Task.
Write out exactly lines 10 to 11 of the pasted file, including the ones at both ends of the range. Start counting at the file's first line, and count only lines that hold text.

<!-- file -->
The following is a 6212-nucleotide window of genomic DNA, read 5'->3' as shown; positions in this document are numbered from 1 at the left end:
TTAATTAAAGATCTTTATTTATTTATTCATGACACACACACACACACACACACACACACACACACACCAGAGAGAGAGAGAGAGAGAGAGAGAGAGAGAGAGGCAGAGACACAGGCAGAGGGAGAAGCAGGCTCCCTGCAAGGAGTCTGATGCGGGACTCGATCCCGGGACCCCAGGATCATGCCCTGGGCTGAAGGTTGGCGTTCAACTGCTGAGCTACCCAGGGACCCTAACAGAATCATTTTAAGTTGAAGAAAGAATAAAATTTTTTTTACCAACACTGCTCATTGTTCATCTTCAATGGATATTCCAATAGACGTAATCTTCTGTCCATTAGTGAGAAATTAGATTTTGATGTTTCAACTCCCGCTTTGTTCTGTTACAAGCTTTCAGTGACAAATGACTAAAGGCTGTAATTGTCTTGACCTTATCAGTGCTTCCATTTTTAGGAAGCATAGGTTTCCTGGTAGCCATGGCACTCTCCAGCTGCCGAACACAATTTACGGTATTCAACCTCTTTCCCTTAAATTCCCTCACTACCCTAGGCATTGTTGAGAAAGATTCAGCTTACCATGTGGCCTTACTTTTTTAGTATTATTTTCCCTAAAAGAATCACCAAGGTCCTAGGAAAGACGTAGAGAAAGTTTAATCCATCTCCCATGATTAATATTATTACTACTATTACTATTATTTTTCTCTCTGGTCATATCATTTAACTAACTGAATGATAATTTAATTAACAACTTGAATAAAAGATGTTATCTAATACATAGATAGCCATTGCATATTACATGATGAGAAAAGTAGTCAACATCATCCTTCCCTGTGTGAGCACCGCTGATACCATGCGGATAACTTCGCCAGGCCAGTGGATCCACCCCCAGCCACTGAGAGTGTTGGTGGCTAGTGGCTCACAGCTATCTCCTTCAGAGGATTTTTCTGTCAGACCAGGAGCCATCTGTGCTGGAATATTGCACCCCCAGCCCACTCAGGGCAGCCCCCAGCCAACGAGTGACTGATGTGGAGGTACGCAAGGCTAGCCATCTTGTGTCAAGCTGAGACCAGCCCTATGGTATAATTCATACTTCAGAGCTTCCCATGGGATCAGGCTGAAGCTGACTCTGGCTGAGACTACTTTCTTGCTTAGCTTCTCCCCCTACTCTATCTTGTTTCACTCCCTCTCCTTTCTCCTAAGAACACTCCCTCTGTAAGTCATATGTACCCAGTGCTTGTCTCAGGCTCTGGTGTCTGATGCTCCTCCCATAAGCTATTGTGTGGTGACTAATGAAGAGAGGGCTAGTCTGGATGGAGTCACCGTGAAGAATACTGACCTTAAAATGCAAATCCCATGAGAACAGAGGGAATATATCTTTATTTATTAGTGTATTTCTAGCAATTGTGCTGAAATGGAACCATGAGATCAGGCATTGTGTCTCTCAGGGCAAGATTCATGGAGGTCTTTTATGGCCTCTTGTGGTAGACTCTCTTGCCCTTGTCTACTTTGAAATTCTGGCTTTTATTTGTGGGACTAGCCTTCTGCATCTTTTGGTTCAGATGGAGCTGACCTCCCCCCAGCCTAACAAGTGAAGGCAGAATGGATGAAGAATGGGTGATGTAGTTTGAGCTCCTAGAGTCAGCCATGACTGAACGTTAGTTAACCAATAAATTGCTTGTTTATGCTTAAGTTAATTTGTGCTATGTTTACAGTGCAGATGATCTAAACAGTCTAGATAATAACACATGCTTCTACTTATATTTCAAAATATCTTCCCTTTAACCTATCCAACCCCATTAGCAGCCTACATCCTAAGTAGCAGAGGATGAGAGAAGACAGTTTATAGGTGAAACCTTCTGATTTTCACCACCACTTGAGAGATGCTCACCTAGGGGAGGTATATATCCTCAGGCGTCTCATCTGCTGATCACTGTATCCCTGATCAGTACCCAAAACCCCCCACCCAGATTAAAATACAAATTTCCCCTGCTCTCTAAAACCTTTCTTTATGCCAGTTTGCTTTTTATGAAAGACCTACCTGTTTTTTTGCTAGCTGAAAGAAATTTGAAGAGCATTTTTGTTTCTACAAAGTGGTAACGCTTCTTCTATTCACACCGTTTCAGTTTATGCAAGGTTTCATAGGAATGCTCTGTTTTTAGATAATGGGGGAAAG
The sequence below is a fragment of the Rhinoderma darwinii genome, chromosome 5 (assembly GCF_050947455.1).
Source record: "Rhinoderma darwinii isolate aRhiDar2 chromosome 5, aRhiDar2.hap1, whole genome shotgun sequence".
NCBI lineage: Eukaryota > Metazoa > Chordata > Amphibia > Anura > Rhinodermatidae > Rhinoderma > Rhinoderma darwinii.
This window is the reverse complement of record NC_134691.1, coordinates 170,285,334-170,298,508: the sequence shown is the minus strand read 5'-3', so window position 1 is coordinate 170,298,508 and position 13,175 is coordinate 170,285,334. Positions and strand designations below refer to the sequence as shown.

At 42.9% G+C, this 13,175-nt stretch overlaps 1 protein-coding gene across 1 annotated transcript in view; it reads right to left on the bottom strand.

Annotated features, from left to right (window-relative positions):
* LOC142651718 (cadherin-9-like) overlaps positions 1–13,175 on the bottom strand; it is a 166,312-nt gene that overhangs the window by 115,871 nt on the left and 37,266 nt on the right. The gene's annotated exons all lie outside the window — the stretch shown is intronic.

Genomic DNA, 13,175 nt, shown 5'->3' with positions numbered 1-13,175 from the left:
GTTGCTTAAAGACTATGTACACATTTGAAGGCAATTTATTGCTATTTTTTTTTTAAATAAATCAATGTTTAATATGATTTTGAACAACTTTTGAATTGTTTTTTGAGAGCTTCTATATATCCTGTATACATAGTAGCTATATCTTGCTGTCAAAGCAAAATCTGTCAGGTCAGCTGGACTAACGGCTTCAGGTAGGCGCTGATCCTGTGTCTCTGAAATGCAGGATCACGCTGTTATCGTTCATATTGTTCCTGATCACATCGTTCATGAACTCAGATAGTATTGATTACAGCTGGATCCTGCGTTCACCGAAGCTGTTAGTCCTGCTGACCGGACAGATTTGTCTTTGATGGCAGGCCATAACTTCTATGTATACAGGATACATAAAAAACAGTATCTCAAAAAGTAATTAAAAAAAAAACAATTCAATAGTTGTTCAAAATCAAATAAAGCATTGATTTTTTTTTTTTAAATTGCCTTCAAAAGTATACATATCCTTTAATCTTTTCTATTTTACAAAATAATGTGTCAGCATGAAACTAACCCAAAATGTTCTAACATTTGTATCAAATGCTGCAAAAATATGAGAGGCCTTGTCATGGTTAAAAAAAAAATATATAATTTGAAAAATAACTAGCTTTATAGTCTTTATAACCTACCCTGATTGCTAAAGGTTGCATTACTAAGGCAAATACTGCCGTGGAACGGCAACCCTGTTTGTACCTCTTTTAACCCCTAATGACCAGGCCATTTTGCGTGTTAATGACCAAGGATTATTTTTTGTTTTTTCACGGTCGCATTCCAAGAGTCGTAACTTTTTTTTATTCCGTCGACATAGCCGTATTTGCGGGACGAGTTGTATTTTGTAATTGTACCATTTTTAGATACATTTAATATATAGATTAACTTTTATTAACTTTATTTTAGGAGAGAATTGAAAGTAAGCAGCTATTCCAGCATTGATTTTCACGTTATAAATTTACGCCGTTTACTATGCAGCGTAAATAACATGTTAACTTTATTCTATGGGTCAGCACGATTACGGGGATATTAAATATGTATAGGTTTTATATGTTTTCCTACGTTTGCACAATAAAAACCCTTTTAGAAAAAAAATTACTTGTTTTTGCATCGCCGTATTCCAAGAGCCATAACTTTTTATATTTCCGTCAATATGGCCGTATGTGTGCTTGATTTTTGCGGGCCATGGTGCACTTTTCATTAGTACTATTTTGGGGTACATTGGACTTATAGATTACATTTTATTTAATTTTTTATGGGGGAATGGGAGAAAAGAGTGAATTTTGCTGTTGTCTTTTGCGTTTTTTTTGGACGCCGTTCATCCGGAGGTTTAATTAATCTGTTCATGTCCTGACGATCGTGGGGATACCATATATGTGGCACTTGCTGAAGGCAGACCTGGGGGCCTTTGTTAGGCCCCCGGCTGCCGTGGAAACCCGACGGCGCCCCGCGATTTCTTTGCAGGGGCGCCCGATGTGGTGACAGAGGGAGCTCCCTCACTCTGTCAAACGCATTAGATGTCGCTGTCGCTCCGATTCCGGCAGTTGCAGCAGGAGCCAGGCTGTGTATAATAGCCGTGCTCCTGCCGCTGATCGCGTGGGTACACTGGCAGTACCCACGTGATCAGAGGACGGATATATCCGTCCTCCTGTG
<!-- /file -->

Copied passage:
Genomic DNA, 13,175 nt, shown 5'->3' with positions numbered 1-13,175 from the left:
GTTGCTTAAAGACTATGTACACATTTGAAGGCAATTTATTGCTATTTTTTTTTTAAATAAATCAATGTTTAATATGATTTTGAACAACTTTTGAATTGTTTTTTGAGAGCTTCTATATATCCTGTATACATAGTAGCTATATCTTGCTGTCAAAGCAAAATCTGTCAGGTCAGCTGGACTAACGGCTTCAGGTAGGCGCTGATCCTGTGTCTCTGAAATGCAGGATCACGCTGTTATCGTTCATATTGTTCCTGATCACATCGTTCATGAACTCAGATAGTATTGATTACAGCTGGATCCTGCGTTCACCGAAGCTGTTAGTCCTGCTGACCGGACAGATTTGTCTTTGATGGCAGGCCATAACTTCTATGTATACAGGATACATAAAAAACAGTATCTCAAAAAGTAATTAAAAAAAAAACAATTCAATAGTTGTTCAAAATCAAATAAAGCATTGATTTTTTTTTTTTAAATTGCCTTCAAAAGTATACATATCCTTTAATCTTTTCTATTTTACAAAATAATGTGTCAGCATGAAACTAACCCAAAATGTTCTAACATTTGTATCAAATGCTGCAAAAATATGAGAGGCCTTGTCATGGTTAAAAAAAAAATATATAATTTGAAAAATAACTAGCTTTATAGTCTTTATAACCTACCCTGATTGCTAAAGGTTGCATTACTAAGGCAAATACTGCCGTGGAACGGCAACCCTGTTTGTACCTCTTTTAACCCCTAATGACCAGGCCATTTTGCGTGTTAATGACCAAGGATTATTTTTTGTTTTTTCACGGTCGCATTCCAAGAGTCGTAACTTTTTTTTATTCCGTCGACATAGCCGTATTTGCGGGACGAGTTGTATTTTGTAATTGTACCATTTTTAGATACATTTAATATATAGATTAACTTTTATTAACTTTATTTTAGGAGAGAATTGAAAGTAAGCAGCTATTCCAGCATTGATTTTCACGTTATAAATTTACGCCGTTTACTATGCAGCGTAAATAACATGTTAACTTTATTCTATGGGTCAGCACGATTACGGGGATATTAAATATGTATAGGTTTTATATGTTTTCCTACGTTTGCACAATAAAAACCCTTTTAGAAAAAAAATTACTTGTTTTTGCATCGCCGTATTCCAAGAGCCATAACTTTTTATATTTCCGTCAATATGGCCGTATGTGTGCTTGATTTTTGCGGGCCATGGTGCACTTTTCATTAGTACTATTTTGGGGTACATTGGACTTATAGATTACATTTTATTTAATTTTTTATGGGGGAATGGGAGAAAAGAGTGAATTTTGCTGTTGTCTTTTGCGTTTTTTTTGGACGCCGTTCATCCGGAGGTTTAATTAATCTGTTCATGTCCTGACGATCGTGGGGATACCATATATGTGGCACTTGCTGAAGGCAGACCTGGGGGCCTTTGTTAGGCCCCCGGCTGCCGTGGAAACCCGACGGCGCCCCGCGATTTCTTTGCAGGGGCGCCCGATGTGGTGACAGAGGGAGCTCCCTCACTCTGTCAAACGCATTAGATGTCGCTGTCGCTCCGATTCCGGCAGTTGCAGCAGGAGCCAGGCTGTGTATAATAGCCGTGCTCCTGCCGCTGATCGCGTGGGTACACTGGCAGTACCCACGTGATCAGAGGACGGATATATCCGTCCTCCTGTG